Technological Innovation is Not Always Social Progress

NTEN


By Hannah Summers

April 2, 2021

Fundraisers gathered around their computer screens once more last week for the annual Nonprofit Technology Conference. While virtual conferences will never match the in-person experience, NTC was not lacking thought-provoking conversations.

The three-day conference kicked off with keynote speaker, Ruha Benjamin, who examines how science and technology reinforce racial inequality. As new technology is always being introduced into the fundraising space, it’s important for us to be aware of the implications that come with technological advancements. As Ruha stated, technology innovation does not mean progress. We often conflate development of technologies with social progress, but these two things cannot be conflated because we often develop technologies that reinforce social inequalities.

In the nonprofit space particularly, we often think about ways of using “do-gooding” data – data that is framed in the best interest of the public. For example, in St. Paul, Minnesota, the police department and school system joined forces to create the Innovation Project that predicted which young people were likely to have future involvement with law enforcement and address their unmet needs. Without much critical evaluation, this seems like a good system – they were using data and technology to intervene proactively. But with a closer look at the data they were using, the data sources were already harmful. It looked at young people’s suspension records, attendance records, involvement with Child Protective Services, and family involvement with the legal system. The data were already symptoms of these institutions that aren’t working in the best interest of those being discriminated against. This project was ultimately brought to an end but shows how we must do a better job of learning the history and what’s behind a technological development before adopting it.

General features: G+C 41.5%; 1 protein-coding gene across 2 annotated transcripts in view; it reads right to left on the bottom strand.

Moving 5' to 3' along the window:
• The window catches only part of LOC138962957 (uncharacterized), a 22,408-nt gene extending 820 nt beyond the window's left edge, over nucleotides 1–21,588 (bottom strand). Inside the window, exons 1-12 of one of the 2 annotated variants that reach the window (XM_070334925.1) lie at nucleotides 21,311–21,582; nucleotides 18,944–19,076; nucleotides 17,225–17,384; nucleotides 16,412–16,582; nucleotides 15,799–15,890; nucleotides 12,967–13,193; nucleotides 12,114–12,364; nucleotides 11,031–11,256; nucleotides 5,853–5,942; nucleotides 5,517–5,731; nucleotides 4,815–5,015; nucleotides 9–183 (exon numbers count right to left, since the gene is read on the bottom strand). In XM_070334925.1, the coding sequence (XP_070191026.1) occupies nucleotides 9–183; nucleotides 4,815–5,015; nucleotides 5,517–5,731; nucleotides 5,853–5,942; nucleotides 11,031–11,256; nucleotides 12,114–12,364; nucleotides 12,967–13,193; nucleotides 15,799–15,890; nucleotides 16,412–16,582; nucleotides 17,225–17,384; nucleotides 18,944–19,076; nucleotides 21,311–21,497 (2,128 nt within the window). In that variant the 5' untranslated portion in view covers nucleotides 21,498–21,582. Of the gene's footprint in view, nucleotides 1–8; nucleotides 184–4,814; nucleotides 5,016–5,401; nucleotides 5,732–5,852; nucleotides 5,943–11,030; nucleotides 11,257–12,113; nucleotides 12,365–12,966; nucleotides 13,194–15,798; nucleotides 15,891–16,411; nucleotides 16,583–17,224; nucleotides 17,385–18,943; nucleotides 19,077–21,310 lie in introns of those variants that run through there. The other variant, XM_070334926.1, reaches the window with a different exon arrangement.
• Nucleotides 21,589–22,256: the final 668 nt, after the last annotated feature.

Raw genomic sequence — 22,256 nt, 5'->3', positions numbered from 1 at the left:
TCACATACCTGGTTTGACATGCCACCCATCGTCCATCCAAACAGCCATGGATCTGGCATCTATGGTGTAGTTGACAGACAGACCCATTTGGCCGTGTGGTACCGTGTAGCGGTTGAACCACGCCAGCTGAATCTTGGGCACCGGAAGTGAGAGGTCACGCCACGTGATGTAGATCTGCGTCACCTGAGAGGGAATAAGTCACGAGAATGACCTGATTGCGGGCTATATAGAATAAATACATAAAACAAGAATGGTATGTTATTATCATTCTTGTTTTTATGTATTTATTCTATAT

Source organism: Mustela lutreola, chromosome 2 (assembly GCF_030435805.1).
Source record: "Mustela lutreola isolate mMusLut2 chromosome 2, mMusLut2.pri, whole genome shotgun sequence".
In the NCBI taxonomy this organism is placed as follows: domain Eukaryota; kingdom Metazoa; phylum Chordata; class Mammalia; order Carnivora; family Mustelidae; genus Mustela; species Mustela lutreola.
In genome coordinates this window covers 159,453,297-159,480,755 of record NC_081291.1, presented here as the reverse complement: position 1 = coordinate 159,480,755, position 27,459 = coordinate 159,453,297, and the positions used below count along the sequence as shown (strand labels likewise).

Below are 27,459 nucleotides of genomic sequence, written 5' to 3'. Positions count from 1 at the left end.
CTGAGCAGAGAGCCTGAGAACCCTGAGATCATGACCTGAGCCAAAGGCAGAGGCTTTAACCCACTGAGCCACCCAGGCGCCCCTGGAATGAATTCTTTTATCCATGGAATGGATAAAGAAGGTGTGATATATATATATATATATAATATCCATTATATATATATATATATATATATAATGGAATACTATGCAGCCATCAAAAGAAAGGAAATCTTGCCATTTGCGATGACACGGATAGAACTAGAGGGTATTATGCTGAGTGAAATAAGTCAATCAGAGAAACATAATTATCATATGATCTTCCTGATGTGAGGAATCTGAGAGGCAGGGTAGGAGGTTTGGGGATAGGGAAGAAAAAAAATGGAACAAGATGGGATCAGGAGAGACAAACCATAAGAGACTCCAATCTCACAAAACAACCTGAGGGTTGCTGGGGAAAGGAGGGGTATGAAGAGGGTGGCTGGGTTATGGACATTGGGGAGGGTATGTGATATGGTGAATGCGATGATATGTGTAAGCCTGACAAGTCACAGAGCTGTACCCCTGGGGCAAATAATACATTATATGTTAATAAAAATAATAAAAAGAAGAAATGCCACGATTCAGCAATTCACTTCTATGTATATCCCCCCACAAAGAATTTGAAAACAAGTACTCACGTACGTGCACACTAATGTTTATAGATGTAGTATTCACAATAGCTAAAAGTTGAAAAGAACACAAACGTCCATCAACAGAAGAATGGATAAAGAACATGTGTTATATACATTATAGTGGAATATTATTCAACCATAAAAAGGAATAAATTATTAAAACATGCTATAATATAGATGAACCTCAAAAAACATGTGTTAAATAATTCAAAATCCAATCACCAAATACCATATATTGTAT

By using much of this predicative technology being created and Artificial Intelligence in the fundraising and nonprofit space, we need to be accountable for intervening with these algorithms that are inherently racist. These technologies are often using dirty data and predicting patterns of the past. Those who are creating these technologies are already monopolizing resources and power, and therefore, encoding their vision of the world into these tools.

We are all pattern makers. When our actions are influenced by bias – conscious or unconscious – then technology that is trained on our behaviors and fed data on our behaviors will produce “race blind or biased results. We have the power to make new patterns and live in new ways – if we do so, then technology can follow.

-By Hannah Summers

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